The 95-0 Senate vote sends the Genetic Information Nondiscrimination Act back to the House, which could approve it early next week. President Bush supports the legislation.
The bill, described by Sen. Edward Kennedy as "the first major new civil rights bill of the new century," would bar health insurance companies from using genetic information to set premiums or determine enrollment eligibility. Similarly, employers could not use genetic information in hiring, firing or promotion decisions.
"For the first time we act to prevent discrimination before it has taken firm hold and that's why this legislation is unique and groundbreaking," said Sen. Olympia Snowe, R-Maine, who sponsored the Senate bill with Sens. Kennedy, D-Mass., and Mike Enzi, R-Wyo.
There are more than 1,100 genetic tests available today, she said, but these are "absolutely useless" if fear of discrimination discourages people from taking tests or participating in clinical trials.
Genetic testing could lead to early, lifesaving therapy for a wide range of diseases with hereditary links such as breast and prostate cancer, diabetes, heart disease and Parkinson's disease.
"But right now the ability to realize those goals is somewhat limited" because of patients' fears that the information will be used against them, said Dr. David Herrington, a professor of cardiology at Wake Forest University and spokesman on genetic issues for the American Heart Association. The legislation "will help them both be more willing to participate in research and avail themselves of the benefits of genetic testing."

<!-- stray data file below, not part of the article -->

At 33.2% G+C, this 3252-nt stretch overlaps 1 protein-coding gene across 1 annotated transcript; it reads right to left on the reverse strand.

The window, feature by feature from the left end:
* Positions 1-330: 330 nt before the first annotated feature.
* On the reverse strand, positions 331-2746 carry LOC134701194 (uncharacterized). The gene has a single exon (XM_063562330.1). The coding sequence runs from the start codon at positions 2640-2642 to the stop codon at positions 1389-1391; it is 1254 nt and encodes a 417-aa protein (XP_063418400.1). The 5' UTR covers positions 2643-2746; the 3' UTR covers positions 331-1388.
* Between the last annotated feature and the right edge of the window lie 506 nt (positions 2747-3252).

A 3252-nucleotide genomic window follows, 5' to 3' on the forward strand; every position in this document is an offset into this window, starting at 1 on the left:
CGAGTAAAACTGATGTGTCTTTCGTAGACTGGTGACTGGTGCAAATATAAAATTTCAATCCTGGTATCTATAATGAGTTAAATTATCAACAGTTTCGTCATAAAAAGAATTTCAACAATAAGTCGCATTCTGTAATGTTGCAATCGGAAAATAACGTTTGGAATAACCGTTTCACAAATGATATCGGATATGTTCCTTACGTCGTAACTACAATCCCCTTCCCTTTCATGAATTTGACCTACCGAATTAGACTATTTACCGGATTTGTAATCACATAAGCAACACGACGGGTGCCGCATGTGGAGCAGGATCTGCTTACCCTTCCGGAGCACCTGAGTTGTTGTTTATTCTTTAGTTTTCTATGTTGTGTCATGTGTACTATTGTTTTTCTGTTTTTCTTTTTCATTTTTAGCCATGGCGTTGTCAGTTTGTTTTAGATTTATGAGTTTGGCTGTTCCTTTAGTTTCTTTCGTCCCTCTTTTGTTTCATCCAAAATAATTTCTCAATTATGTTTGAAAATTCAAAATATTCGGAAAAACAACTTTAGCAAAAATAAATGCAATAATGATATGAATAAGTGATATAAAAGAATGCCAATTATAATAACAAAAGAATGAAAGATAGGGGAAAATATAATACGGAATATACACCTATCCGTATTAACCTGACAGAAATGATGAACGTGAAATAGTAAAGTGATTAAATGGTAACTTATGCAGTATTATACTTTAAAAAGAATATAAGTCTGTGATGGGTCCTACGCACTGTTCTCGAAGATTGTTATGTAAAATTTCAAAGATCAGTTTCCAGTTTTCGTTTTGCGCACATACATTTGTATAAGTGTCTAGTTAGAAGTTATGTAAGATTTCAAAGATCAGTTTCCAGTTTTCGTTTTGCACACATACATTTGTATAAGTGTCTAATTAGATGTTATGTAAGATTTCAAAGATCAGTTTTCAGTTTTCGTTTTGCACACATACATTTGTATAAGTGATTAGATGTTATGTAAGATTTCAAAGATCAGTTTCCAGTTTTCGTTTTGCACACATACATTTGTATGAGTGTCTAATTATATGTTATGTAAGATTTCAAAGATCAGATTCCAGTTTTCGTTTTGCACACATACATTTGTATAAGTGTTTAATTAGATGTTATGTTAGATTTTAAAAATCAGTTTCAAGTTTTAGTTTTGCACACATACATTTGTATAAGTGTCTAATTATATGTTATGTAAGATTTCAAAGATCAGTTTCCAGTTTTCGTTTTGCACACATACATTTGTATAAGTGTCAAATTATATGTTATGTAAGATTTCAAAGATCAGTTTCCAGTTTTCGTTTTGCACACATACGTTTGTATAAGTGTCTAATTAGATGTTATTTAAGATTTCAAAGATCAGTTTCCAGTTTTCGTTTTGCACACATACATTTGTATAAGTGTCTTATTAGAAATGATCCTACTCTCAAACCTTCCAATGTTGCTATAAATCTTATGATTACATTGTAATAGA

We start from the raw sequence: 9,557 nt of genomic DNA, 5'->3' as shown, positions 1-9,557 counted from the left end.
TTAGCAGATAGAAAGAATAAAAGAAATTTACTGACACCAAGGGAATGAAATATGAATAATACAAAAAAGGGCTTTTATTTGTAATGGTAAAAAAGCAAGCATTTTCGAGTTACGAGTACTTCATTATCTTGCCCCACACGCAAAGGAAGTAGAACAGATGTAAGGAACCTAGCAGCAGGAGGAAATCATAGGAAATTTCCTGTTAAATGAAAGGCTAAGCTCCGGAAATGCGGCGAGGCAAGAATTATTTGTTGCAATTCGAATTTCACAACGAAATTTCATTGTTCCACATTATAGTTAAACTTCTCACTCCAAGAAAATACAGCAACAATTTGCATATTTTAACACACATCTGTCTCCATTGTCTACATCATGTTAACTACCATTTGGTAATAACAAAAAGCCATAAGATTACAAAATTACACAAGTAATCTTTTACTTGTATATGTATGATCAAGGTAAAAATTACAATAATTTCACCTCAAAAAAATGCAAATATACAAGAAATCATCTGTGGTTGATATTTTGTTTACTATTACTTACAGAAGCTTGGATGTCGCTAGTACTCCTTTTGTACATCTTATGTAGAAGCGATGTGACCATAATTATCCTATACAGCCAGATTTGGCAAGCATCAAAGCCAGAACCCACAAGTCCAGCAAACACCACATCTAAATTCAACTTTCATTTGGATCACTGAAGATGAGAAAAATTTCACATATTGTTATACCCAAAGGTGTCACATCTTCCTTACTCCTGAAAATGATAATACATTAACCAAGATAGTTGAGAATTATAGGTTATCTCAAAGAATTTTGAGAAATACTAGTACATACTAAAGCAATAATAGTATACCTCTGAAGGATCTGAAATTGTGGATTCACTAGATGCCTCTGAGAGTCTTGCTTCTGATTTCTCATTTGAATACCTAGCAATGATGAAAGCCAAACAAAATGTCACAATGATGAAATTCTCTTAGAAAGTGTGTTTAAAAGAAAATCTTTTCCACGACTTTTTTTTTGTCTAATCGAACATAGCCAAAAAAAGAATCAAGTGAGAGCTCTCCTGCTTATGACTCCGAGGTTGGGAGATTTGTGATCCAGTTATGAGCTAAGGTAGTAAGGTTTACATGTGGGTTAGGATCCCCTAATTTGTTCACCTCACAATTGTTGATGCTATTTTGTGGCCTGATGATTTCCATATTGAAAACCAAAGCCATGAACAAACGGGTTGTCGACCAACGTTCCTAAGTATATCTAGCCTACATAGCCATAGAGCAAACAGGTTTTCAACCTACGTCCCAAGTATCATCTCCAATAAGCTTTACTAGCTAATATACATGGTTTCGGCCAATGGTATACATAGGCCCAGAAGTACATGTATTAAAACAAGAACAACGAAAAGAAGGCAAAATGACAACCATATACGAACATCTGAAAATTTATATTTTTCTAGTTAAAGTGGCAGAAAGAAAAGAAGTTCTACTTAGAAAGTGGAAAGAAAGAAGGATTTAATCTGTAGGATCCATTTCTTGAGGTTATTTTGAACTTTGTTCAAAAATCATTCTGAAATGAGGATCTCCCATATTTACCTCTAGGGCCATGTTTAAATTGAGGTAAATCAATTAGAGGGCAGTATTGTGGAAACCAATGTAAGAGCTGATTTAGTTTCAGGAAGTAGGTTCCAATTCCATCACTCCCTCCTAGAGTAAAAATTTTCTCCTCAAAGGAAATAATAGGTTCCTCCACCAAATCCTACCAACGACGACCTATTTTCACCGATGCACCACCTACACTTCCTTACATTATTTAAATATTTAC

Congressional efforts to set federal standards to protect people from genetic discrimination go back more than a decade, to a time when there were only a small number of genetic tests. But now, with the mapping of the human genome in 2003, people have access to far more information about their hereditary disposition to such crippling afflictions as cystic fibrosis, Huntington's disease or Lou Gehrig's disease.
Bill sponsors said that has increased the likelihood that a prospective health insurance company or employer will reject a person because of concerns that person will suffer a costly disease in the future.
The Senate passed genetic nondiscrimination bills on unanimous votes in 2003 and 2005 but couldn't get the House to act. A year ago the House approved a White House-backed bill on a 420-3 vote.
Senate action on that legislation has been slowed by Sen. Tom Coburn, R-Okla., who joined some business groups in warning that the bill could encourage a flood of lawsuits.
A compromise worked out earlier this week tightens language to ensure there is a "firewall" between the part dealing with health plans and the section regarding employment, so as to discourage inappropriate claims.
It also makes clear that, while individuals are protected from discrimination based on genetic predisposition, insurance companies still have the right to base coverage and pricing on the actual presence of a disease.
"We certainly improved the bill from a liability standpoint," said Coburn, an obstetrician. He said he was an adamant supporter of the legislation "if it is not designed to feed the trial lawyers."
Dr. Francis Collins, genetics chief at the National Institutes of Health, said it's difficult to know how often genetic discrimination has occurred because victims are reluctant to come forward.
He cited one example of a Texas-based railroad that once conducted genetic tests on workers complaining of carpal tunnel syndrome in an effort to argue the injuries weren't job related if patients had a genetic predisposition.
"All of us carry glitches in our DNA and we're learning more and more about those every day," he said. "A system that allows that information to be used to deny people health care or a job is a system that has lost its way. This is a civil rights issue and it's high time we took care of it."